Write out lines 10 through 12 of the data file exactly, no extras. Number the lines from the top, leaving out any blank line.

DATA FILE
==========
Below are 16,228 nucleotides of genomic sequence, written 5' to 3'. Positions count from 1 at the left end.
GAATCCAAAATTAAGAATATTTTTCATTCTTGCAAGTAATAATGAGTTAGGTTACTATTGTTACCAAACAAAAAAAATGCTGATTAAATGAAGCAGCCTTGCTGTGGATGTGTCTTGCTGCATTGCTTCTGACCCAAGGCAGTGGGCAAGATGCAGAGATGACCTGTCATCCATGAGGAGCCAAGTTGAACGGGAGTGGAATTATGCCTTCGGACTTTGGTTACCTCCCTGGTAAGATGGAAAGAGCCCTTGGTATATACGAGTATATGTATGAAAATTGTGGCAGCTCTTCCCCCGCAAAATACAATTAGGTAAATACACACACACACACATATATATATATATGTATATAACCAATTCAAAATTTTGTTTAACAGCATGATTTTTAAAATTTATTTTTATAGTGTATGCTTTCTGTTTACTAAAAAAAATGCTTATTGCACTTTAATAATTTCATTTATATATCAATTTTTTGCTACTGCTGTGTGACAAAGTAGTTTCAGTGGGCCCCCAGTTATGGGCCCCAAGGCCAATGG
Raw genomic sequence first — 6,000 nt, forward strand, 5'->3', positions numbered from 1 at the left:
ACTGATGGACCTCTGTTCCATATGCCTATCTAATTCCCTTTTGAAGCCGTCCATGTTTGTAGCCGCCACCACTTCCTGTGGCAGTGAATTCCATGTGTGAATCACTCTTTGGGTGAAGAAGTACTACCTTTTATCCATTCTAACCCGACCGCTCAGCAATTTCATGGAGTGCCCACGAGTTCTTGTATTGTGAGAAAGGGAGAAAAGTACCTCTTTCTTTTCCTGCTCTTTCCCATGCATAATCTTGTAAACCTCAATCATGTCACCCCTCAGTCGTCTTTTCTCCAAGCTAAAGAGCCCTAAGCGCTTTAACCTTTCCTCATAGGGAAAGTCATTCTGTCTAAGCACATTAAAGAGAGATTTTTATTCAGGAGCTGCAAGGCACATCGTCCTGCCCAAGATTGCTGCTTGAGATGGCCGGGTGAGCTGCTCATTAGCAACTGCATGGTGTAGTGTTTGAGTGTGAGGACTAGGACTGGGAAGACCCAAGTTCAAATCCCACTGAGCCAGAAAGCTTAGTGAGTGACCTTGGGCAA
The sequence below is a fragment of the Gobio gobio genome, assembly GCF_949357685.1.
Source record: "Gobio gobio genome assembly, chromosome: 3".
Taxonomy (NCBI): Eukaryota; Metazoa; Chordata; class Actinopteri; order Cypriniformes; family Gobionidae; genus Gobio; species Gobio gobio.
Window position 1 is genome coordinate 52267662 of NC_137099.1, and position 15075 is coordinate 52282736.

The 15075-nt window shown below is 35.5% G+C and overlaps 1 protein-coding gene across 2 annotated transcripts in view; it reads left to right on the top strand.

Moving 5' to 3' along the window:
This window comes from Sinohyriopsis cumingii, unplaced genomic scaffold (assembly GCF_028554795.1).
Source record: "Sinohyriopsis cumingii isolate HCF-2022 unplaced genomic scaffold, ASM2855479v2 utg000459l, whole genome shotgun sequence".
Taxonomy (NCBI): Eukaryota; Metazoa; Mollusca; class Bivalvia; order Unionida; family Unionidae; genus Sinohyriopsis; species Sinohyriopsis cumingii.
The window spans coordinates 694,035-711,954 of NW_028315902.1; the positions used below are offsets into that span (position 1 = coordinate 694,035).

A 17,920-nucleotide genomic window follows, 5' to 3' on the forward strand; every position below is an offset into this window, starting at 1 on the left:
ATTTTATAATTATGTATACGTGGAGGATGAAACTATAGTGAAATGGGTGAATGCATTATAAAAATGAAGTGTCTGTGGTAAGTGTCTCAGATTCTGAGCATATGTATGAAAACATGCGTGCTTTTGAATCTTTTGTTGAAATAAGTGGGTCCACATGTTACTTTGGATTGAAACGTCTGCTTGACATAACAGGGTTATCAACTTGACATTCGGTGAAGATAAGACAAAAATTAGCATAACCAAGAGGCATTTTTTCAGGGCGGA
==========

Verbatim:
Moving 5' to 3' along the window:
This window comes from Sinohyriopsis cumingii, unplaced genomic scaffold (assembly GCF_028554795.1).
Source record: "Sinohyriopsis cumingii isolate HCF-2022 unplaced genomic scaffold, ASM2855479v2 utg000459l, whole genome shotgun sequence".